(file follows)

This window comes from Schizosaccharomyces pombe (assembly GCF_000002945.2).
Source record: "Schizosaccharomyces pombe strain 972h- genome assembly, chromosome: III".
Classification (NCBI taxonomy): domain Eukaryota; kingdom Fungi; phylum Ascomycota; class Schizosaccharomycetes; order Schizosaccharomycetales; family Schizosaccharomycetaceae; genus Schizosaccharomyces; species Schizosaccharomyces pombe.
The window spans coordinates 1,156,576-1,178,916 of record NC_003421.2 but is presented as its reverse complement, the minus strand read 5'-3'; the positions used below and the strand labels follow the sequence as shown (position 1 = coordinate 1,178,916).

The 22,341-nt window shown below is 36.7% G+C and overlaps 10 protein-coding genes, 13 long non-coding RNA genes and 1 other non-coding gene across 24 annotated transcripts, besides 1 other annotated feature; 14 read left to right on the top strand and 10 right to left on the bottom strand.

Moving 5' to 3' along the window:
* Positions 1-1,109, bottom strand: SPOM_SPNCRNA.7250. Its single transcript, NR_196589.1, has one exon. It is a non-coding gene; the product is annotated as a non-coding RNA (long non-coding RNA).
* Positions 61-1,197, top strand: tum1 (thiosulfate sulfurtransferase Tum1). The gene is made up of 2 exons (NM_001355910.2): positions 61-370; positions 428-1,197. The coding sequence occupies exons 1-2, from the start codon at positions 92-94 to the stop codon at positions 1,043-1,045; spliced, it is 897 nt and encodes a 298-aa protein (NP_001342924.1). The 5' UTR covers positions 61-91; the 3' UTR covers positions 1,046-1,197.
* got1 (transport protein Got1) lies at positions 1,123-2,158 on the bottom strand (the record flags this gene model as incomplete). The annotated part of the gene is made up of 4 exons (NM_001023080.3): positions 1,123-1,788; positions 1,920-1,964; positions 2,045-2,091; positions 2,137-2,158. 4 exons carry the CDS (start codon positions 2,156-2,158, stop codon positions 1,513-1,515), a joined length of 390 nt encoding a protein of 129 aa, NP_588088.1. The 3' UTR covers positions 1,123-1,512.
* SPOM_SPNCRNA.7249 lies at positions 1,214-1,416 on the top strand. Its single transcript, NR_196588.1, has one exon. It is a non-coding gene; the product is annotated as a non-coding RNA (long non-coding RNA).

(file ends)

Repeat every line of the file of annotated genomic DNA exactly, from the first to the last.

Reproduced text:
This window comes from Schizosaccharomyces pombe (assembly GCF_000002945.2).
Source record: "Schizosaccharomyces pombe strain 972h- genome assembly, chromosome: III".
Classification (NCBI taxonomy): domain Eukaryota; kingdom Fungi; phylum Ascomycota; class Schizosaccharomycetes; order Schizosaccharomycetales; family Schizosaccharomycetaceae; genus Schizosaccharomyces; species Schizosaccharomyces pombe.
The window spans coordinates 1,156,576-1,178,916 of record NC_003421.2 but is presented as its reverse complement, the minus strand read 5'-3'; the positions used below and the strand labels follow the sequence as shown (position 1 = coordinate 1,178,916).

The 22,341-nt window shown below is 36.7% G+C and overlaps 10 protein-coding genes, 13 long non-coding RNA genes and 1 other non-coding gene across 24 annotated transcripts, besides 1 other annotated feature; 14 read left to right on the top strand and 10 right to left on the bottom strand.

Moving 5' to 3' along the window:
* Positions 1-1,109, bottom strand: SPOM_SPNCRNA.7250. Its single transcript, NR_196589.1, has one exon. It is a non-coding gene; the product is annotated as a non-coding RNA (long non-coding RNA).
* Positions 61-1,197, top strand: tum1 (thiosulfate sulfurtransferase Tum1). The gene is made up of 2 exons (NM_001355910.2): positions 61-370; positions 428-1,197. The coding sequence occupies exons 1-2, from the start codon at positions 92-94 to the stop codon at positions 1,043-1,045; spliced, it is 897 nt and encodes a 298-aa protein (NP_001342924.1). The 5' UTR covers positions 61-91; the 3' UTR covers positions 1,046-1,197.
* got1 (transport protein Got1) lies at positions 1,123-2,158 on the bottom strand (the record flags this gene model as incomplete). The annotated part of the gene is made up of 4 exons (NM_001023080.3): positions 1,123-1,788; positions 1,920-1,964; positions 2,045-2,091; positions 2,137-2,158. 4 exons carry the CDS (start codon positions 2,156-2,158, stop codon positions 1,513-1,515), a joined length of 390 nt encoding a protein of 129 aa, NP_588088.1. The 3' UTR covers positions 1,123-1,512.
* SPOM_SPNCRNA.7249 lies at positions 1,214-1,416 on the top strand. Its single transcript, NR_196588.1, has one exon. It is a non-coding gene; the product is annotated as a non-coding RNA (long non-coding RNA).